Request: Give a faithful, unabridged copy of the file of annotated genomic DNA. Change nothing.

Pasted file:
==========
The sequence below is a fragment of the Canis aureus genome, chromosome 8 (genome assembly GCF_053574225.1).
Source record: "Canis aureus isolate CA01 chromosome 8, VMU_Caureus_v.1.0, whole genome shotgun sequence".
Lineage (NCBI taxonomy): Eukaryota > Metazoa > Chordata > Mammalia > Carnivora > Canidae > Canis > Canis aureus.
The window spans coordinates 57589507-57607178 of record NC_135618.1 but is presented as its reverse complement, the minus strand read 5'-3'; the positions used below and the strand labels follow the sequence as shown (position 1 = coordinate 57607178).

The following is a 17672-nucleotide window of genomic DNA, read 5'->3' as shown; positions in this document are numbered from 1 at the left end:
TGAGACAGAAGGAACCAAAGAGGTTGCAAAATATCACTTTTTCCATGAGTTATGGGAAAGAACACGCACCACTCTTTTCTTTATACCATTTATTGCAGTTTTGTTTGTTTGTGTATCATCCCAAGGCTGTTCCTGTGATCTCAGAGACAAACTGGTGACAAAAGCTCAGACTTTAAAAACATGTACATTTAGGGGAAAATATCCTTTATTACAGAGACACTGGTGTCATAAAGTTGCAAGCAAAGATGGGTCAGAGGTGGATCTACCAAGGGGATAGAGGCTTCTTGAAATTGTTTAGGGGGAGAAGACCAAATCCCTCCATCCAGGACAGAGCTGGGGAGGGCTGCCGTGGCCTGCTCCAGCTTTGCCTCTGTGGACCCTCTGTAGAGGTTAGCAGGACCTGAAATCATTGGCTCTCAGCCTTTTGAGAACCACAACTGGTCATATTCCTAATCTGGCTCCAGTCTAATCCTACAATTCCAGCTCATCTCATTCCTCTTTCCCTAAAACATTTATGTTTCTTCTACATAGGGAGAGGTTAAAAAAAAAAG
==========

The sequence below is a fragment of the Canis aureus genome, chromosome 8 (genome assembly GCF_053574225.1).
Source record: "Canis aureus isolate CA01 chromosome 8, VMU_Caureus_v.1.0, whole genome shotgun sequence".
Lineage (NCBI taxonomy): Eukaryota > Metazoa > Chordata > Mammalia > Carnivora > Canidae > Canis > Canis aureus.
The window spans coordinates 57589507-57607178 of record NC_135618.1 but is presented as its reverse complement, the minus strand read 5'-3'; the positions used below and the strand labels follow the sequence as shown (position 1 = coordinate 57607178).

The following is a 17672-nucleotide window of genomic DNA, read 5'->3' as shown; positions in this document are numbered from 1 at the left end:
TGAGACAGAAGGAACCAAAGAGGTTGCAAAATATCACTTTTTCCATGAGTTATGGGAAAGAACACGCACCACTCTTTTCTTTATACCATTTATTGCAGTTTTGTTTGTTTGTGTATCATCCCAAGGCTGTTCCTGTGATCTCAGAGACAAACTGGTGACAAAAGCTCAGACTTTAAAAACATGTACATTTAGGGGAAAATATCCTTTATTACAGAGACACTGGTGTCATAAAGTTGCAAGCAAAGATGGGTCAGAGGTGGATCTACCAAGGGGATAGAGGCTTCTTGAAATTGTTTAGGGGGAGAAGACCAAATCCCTCCATCCAGGACAGAGCTGGGGAGGGCTGCCGTGGCCTGCTCCAGCTTTGCCTCTGTGGACCCTCTGTAGAGGTTAGCAGGACCTGAAATCATTGGCTCTCAGCCTTTTGAGAACCACAACTGGTCATATTCCTAATCTGGCTCCAGTCTAATCCTACAATTCCAGCTCATCTCATTCCTCTTTCCCTAAAACATTTATGTTTCTTCTACATAGGGAGAGGTTAAAAAAAAAAG